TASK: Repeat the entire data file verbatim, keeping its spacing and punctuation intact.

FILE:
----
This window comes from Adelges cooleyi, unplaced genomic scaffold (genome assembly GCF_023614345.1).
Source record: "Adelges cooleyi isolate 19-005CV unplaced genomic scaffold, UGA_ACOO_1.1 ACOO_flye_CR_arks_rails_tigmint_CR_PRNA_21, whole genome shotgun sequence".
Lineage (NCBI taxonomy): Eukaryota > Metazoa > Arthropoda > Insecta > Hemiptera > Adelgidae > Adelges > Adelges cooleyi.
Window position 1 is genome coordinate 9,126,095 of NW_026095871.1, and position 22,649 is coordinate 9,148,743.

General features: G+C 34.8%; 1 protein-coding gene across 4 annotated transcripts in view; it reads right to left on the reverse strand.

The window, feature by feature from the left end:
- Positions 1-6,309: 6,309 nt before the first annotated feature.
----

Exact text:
This window comes from Adelges cooleyi, unplaced genomic scaffold (genome assembly GCF_023614345.1).
Source record: "Adelges cooleyi isolate 19-005CV unplaced genomic scaffold, UGA_ACOO_1.1 ACOO_flye_CR_arks_rails_tigmint_CR_PRNA_21, whole genome shotgun sequence".
Lineage (NCBI taxonomy): Eukaryota > Metazoa > Arthropoda > Insecta > Hemiptera > Adelgidae > Adelges > Adelges cooleyi.
Window position 1 is genome coordinate 9,126,095 of NW_026095871.1, and position 22,649 is coordinate 9,148,743.

General features: G+C 34.8%; 1 protein-coding gene across 4 annotated transcripts in view; it reads right to left on the reverse strand.

The window, feature by feature from the left end:
- Positions 1-6,309: 6,309 nt before the first annotated feature.